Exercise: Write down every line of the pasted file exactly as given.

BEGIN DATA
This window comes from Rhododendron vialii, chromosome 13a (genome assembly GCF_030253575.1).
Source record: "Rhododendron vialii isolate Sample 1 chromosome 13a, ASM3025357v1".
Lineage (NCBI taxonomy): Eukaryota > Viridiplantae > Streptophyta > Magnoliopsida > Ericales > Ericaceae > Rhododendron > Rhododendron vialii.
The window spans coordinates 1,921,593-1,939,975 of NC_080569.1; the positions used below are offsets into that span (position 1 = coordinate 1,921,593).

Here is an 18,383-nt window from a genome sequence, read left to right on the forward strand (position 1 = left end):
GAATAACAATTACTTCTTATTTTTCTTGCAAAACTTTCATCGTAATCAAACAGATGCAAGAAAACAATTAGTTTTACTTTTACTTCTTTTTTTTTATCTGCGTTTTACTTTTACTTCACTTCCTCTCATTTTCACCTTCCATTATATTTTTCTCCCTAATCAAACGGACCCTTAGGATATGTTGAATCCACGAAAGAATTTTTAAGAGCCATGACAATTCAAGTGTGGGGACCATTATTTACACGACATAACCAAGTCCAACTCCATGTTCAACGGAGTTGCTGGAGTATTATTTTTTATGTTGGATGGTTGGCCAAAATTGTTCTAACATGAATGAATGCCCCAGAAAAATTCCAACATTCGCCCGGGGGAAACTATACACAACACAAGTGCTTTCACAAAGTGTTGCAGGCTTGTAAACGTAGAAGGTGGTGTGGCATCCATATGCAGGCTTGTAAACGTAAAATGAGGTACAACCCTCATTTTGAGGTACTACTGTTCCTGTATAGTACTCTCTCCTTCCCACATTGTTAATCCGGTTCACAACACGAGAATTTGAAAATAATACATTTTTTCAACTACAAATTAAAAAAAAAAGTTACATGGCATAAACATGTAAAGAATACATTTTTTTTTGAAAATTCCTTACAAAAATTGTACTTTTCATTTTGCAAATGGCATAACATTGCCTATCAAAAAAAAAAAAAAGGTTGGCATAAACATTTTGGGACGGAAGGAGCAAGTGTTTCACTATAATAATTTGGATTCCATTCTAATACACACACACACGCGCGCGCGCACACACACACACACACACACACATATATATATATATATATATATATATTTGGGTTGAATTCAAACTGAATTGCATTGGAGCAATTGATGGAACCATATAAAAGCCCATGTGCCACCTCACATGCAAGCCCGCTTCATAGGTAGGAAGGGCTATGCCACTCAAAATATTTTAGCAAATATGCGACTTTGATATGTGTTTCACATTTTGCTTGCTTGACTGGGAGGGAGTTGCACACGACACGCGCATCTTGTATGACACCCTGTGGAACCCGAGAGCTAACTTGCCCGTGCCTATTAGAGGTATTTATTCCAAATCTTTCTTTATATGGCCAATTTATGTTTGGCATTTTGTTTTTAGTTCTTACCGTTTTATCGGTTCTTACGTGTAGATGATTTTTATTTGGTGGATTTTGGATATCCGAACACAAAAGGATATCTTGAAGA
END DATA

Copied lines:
This window comes from Rhododendron vialii, chromosome 13a (genome assembly GCF_030253575.1).
Source record: "Rhododendron vialii isolate Sample 1 chromosome 13a, ASM3025357v1".
Lineage (NCBI taxonomy): Eukaryota > Viridiplantae > Streptophyta > Magnoliopsida > Ericales > Ericaceae > Rhododendron > Rhododendron vialii.
The window spans coordinates 1,921,593-1,939,975 of NC_080569.1; the positions used below are offsets into that span (position 1 = coordinate 1,921,593).

Here is an 18,383-nt window from a genome sequence, read left to right on the forward strand (position 1 = left end):
GAATAACAATTACTTCTTATTTTTCTTGCAAAACTTTCATCGTAATCAAACAGATGCAAGAAAACAATTAGTTTTACTTTTACTTCTTTTTTTTTATCTGCGTTTTACTTTTACTTCACTTCCTCTCATTTTCACCTTCCATTATATTTTTCTCCCTAATCAAACGGACCCTTAGGATATGTTGAATCCACGAAAGAATTTTTAAGAGCCATGACAATTCAAGTGTGGGGACCATTATTTACACGACATAACCAAGTCCAACTCCATGTTCAACGGAGTTGCTGGAGTATTATTTTTTATGTTGGATGGTTGGCCAAAATTGTTCTAACATGAATGAATGCCCCAGAAAAATTCCAACATTCGCCCGGGGGAAACTATACACAACACAAGTGCTTTCACAAAGTGTTGCAGGCTTGTAAACGTAGAAGGTGGTGTGGCATCCATATGCAGGCTTGTAAACGTAAAATGAGGTACAACCCTCATTTTGAGGTACTACTGTTCCTGTATAGTACTCTCTCCTTCCCACATTGTTAATCCGGTTCACAACACGAGAATTTGAAAATAATACATTTTTTCAACTACAAATTAAAAAAAAAAGTTACATGGCATAAACATGTAAAGAATACATTTTTTTTTGAAAATTCCTTACAAAAATTGTACTTTTCATTTTGCAAATGGCATAACATTGCCTATCAAAAAAAAAAAAAAGGTTGGCATAAACATTTTGGGACGGAAGGAGCAAGTGTTTCACTATAATAATTTGGATTCCATTCTAATACACACACACACGCGCGCGCGCACACACACACACACACACACACATATATATATATATATATATATATATTTGGGTTGAATTCAAACTGAATTGCATTGGAGCAATTGATGGAACCATATAAAAGCCCATGTGCCACCTCACATGCAAGCCCGCTTCATAGGTAGGAAGGGCTATGCCACTCAAAATATTTTAGCAAATATGCGACTTTGATATGTGTTTCACATTTTGCTTGCTTGACTGGGAGGGAGTTGCACACGACACGCGCATCTTGTATGACACCCTGTGGAACCCGAGAGCTAACTTGCCCGTGCCTATTAGAGGTATTTATTCCAAATCTTTCTTTATATGGCCAATTTATGTTTGGCATTTTGTTTTTAGTTCTTACCGTTTTATCGGTTCTTACGTGTAGATGATTTTTATTTGGTGGATTTTGGATATCCGAACACAAAAGGATATCTTGAAGA